Gillette Man Charged With Child Pornography Crimes
A Gillette man has been charged in federal court with possession of and transportation of child pornography.
Tyler Neal Magnuson heard the two counts during his initial appearance before U.S. District Court Magistrate Michael Shickich in Casper on Tuesday.
If convicted on both counts, Magnuson faces between five years and 40 years of imprisonment according to federal sentencing guidelines.
He is in custody and will have a formal detention hearing on Friday.
Magnuson was represented by attorney Keith Goody, who said in a telephone conference call that his client was diagnosed as autistic at age 3, has a pervasive development disorder, and is intellectually disabled.
Goody expressed skepticism whether Magnuson was competent to participate in the initial appearance. Those developmental issues were why he had not been prosecuted before, Goody said.
Shickich told Goody to make that information available to the federal government's probation office, and proceeded with the hearing.
The case started on Feb. 15 when an agent with U.S. Immigration and Customs Enforcement Homeland Security Investigations received a lead from an agent in North Carolina about images of child pornography distributed on a KIK user's account in Wyoming, according to her criminal complaint filed on Friday.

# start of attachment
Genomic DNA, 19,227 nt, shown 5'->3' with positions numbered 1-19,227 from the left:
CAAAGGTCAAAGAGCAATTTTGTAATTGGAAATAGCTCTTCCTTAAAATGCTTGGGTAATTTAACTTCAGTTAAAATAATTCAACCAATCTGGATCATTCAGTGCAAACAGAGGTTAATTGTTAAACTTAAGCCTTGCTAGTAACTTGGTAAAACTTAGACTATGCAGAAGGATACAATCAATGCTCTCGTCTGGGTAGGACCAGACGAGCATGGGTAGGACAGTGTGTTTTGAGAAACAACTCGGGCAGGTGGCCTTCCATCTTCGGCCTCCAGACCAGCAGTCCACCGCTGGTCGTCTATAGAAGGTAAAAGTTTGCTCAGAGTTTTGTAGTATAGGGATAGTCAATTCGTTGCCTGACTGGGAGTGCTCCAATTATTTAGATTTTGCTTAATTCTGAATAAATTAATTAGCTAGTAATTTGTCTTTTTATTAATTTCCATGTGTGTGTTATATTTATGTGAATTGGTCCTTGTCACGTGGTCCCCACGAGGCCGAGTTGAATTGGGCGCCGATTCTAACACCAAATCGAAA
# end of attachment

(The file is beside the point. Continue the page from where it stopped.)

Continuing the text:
That lead resulted from reports of a suspect in a known child pornography group within KIK, and a subsequent message in that group telling people if they wanted to remain in the group they needed to post something, according to the criminal complaint.
One of the group members soon downloaded five videos.
Investigators tracked that person's computer to a internet provider address of a computer in Gillette that was at Magnuson's physical address, according to the criminal complaint.
The agent recognized his name from a previous peer-to-peer network child pornography investigation by the Federal Bureau of Investigation and the Wyoming Division of Criminal Investigation's Internet Crimes Against Children task force in 2010 and 2011.
At that time, Magnuson was a juvenile and admitted he used peer-to-peer software to download child pornography, according to the criminal complaint. Peer-to-peer networks directly deal with other network participants without using central servers.
Last week, DCI agents executed a search warrant at Magnuson's residence where and his fiancee were inside.
Agents found a hard drive, and after a preview forensic examination found files with child pornography.
After advising Magnuson of his rights, he told investigators that he used KIK and computer and cell phone applications to distribute child pornography, according to the criminal complaint. "Magnuson stated that he has an addiction to child pornography and that he has been viewing and distributing child pornography, off and on, for the last four or five years."
The government regards child pornography as a crime of violence because it involves sometimes brutal assaults on children who cannot give consent to sexual activity.